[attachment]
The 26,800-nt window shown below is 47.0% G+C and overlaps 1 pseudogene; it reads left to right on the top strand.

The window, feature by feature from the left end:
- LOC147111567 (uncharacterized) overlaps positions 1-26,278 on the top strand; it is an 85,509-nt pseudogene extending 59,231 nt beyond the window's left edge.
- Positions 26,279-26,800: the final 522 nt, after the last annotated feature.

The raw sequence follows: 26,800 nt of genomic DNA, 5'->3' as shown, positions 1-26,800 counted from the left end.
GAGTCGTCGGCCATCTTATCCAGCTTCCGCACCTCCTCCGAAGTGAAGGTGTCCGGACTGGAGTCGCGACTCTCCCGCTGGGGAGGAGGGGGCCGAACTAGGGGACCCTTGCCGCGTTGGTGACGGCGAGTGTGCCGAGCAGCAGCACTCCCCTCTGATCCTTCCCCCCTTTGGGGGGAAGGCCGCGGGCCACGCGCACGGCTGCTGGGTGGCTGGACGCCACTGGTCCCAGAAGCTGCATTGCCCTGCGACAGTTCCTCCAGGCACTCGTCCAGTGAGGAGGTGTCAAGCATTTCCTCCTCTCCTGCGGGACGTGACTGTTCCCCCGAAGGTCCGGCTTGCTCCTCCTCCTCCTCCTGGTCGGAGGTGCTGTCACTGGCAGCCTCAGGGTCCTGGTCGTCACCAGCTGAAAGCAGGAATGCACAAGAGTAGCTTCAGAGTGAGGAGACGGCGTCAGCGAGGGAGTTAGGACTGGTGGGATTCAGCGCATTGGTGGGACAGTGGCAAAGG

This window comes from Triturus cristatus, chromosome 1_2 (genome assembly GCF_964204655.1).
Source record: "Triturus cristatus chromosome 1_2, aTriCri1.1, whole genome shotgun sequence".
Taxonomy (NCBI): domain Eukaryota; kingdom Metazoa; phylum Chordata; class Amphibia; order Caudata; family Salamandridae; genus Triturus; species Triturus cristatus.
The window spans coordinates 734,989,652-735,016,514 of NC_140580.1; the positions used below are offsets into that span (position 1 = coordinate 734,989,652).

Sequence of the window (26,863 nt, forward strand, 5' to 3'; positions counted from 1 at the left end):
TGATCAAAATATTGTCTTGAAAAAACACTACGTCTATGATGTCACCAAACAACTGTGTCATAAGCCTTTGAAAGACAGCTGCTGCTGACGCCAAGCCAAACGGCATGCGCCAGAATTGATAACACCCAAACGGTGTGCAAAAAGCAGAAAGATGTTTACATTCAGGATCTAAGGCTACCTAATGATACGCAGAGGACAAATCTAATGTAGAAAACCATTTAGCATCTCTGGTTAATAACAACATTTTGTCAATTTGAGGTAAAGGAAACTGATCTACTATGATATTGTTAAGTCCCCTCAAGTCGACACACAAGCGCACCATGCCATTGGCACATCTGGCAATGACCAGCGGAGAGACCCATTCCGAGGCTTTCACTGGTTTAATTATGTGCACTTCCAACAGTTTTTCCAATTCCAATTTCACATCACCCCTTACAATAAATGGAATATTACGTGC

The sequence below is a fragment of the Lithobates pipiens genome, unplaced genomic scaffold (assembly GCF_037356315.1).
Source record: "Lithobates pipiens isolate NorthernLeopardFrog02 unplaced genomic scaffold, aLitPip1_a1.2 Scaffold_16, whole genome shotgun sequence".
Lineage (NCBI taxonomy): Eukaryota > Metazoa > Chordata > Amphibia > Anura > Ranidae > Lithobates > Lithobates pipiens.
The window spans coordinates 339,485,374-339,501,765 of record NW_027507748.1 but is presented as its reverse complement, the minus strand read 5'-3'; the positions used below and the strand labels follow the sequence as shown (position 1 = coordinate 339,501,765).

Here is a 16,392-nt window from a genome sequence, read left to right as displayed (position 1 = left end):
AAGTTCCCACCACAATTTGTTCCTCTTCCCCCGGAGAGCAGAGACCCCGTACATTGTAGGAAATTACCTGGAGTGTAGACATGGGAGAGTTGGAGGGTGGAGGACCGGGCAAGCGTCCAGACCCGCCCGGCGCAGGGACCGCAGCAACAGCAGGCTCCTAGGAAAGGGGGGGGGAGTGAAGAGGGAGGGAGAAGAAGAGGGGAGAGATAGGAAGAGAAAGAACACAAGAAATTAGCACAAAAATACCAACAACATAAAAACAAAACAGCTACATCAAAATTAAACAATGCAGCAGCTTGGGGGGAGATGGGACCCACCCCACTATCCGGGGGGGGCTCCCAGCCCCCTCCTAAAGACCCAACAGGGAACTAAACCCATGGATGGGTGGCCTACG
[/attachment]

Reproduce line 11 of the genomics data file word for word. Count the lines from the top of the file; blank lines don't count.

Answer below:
Sequence of the window (26,863 nt, forward strand, 5' to 3'; positions counted from 1 at the left end):